#28: Derrick Velasquez
Denver artist Derrick Velasquez seems to be everywhere in the arts world, and not just as an observer. Behind the scenes, he's helping wheels turn -- as a co-founder and manager of TANK Studios, as well as a booster of fellow artists who looks for ways to help them be more productive -- while also teaching and furthering his own career. Velasquez is a little obsessed with putting Denver on the map as an arts community, but he backs up his concern by giving that cause a voice and making positive moves, rather than just talking about it. We asked Velasquez to join the 100CC club by answering the questionnaire; read on to see where he's at.
See also: 100 Colorado Creatives: Donald Fodness
Westword: If you could collaborate with anyone in history, who would it be, and why?
Derrick Velasquez: Frank Lloyd Wright. His architectural creations were so varied and ambitious -- his brain must have been running at full speed at all times. I really appreciate his ability to think about larger concepts on a macro and micro physical scale. Ideas of extreme balance, gravity and communion with natural forces are exemplified in poetic and sometimes brash ways. Collaborating with him would be an intense journey through materials, cantilevers, and nature.
Who in the world is interesting to you right now, and why?
I've always been a big Gordon Ramsay fan as I love to cook. He is relentless in his ambition and pursuit of perfection. I want a studio critique from him! (I would probably cry...)
What's one art trend you want to see die this year?
Painters making non-paintings and calling other artists' work that aren't paintings, paintings. If that makes sense.
Continue reading for more from Derrick Velasquez.
What's your day job?
I'm a full time artist at this point. As a side hustle, I teach a couple of foundations courses at Metropolitan State University of Denver. It's a great program and the students are really talented and work hard.
A mystery patron offers you unlimited funds for life. What will you do with it?
Unlimited is a funny word. I would buy the world (assuming the world can be bought) and release it to be free of borders, nationalities, and whatever trivial tensions might be holding humans back from solving the real problems that face the earth as a whole - unreasonably ideal and most likely chaotic, I know. If unlimited only means a few hundred billion dollars, and I can't buy the world, then maybe buy out the major galleries in the world that are really messing up the art economy and production and turn their spaces into K-12 children's art centers.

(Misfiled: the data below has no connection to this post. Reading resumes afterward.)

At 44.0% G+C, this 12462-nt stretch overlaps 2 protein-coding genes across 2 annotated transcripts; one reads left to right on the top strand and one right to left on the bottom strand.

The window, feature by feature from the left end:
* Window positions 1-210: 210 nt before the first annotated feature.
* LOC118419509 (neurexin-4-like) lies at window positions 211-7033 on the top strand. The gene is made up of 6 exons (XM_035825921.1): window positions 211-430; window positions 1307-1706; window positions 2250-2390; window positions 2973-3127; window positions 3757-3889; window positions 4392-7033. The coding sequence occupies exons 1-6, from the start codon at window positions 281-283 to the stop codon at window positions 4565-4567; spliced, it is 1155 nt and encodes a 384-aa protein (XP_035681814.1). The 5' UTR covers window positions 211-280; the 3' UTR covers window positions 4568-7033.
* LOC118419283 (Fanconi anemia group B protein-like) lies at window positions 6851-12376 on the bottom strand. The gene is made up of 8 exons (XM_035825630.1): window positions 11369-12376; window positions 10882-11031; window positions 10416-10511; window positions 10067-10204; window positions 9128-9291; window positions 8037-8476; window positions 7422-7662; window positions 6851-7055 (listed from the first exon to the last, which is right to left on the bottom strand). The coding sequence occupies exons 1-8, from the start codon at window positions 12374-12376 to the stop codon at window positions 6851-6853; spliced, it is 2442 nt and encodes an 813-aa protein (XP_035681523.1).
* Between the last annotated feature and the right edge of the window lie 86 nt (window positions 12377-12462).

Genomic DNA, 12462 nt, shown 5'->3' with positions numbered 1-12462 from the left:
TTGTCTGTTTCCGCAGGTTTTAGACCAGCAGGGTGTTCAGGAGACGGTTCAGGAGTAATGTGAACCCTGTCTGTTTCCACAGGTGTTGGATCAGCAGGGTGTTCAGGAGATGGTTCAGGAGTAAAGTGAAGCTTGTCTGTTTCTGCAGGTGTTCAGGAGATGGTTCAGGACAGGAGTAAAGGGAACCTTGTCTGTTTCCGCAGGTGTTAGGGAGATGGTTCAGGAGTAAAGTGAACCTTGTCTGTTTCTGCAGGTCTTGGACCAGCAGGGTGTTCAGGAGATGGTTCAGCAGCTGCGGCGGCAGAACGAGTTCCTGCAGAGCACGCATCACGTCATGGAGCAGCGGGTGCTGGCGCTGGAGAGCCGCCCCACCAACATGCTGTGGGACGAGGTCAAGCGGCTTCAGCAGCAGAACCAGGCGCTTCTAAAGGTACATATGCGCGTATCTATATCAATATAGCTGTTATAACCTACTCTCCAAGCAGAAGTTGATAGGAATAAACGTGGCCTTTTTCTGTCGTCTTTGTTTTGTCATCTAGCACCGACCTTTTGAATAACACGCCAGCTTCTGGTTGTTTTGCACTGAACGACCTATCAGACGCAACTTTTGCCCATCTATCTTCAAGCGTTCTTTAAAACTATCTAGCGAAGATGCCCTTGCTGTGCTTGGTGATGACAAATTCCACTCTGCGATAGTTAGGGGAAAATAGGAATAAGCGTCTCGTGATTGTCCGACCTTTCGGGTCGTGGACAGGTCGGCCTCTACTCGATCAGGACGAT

What's the one thing Denver (or Colorado) could do to help the arts?
Individual, unrestricted artist grants. It really wouldn't take much to pay an artist's rent, studio rent, and food for a whole year. If we could take one-tenth of one percent of the $40 million public annual art fund to support actual Colorado artists, that $40,000 could go a long way to a few artists. There are ZERO grants in Colorado when places like Philadelphia has the PEW, Seattle has the Neddy and the Betty Bowen award (which is tied a grant tied to a show at the Seattle Art Museum), San Francisco has the SECA award and the list goes on. Denver cannot keep its talent if there aren't enough opportunities that aren't tied to poorly paid adjunct jobs or commercial gallery economies. It's a little embarrassing. Fortunately, there is a group who is attempting to start its own grass roots artist grant. It's called YES MA'AM PROJECTS. It's a small grant, but at least it's something!
Continue reading for more from Derrick Velasquez.
Who is your favorite Colorado Creative?
Probably Mark Sink. He has an ambition and fervor about him that is unmatched by people half his age. He's a true gem in Denver.
What's on your agenda for the rest of 2013 and beyond?
It's art fair season -- Robischon just brought some of my work to the Texas Contemporary art fair in Houston and Pentimenti Gallery in Philadelphia brought a decent amount of my work to the CONTEXT Art Miami art fair at Art Basel - Miami Beach this month. In mid- January 2014, I'll be in a show at Drexel University in Philadelphia. A group show at Robischon in mid-January, a group show at Alter Space in San Francisco and a small solo show in mid-February at BMoCA are also in the works. I'm going to be curating a show at Showpen of Janice Schindler's work this month. She's a brilliant young artist who recently graduated from RMCAD -- I hope to do some more curating in the near future. Finally, TANK Studios is my present and future. I will continue to make that the best studio space that I can.
Who do you think will get noticed in the local art community this year?
My hope is that some local artists start getting noticed outside of Colorado as it's really difficult to get your work out of the state. Everyone related to the arts in Denver needs to work together to make this happen (museums, galleries, universities, artists, etc). We need our best artists to work even harder, take a risk and apply to residencies (leave town and meet people), and make even better work. We have to push each other much harder than is being offered at this point. I hope artists like Laura Shill, Adam Milner, John McEnroe, Dmitri Obergfell, Don Fodness and Beau Carey can begin to get recognized for the quality of their art and relentless amount hard of work. And really, we can't get Clark Richert a killer show outside of Colorado? He has an incredible show over at Gildar Gallery right now that must be recognized out-of-state!
Learn more about Derrick Velasquez online.
Throughout the year, we'll be shining the spotlight on 100 superstars from Denver's rich creative community. Stay tuned to Show and Tell for more, or visit the 100 Colorado Creatives archive to catch up.
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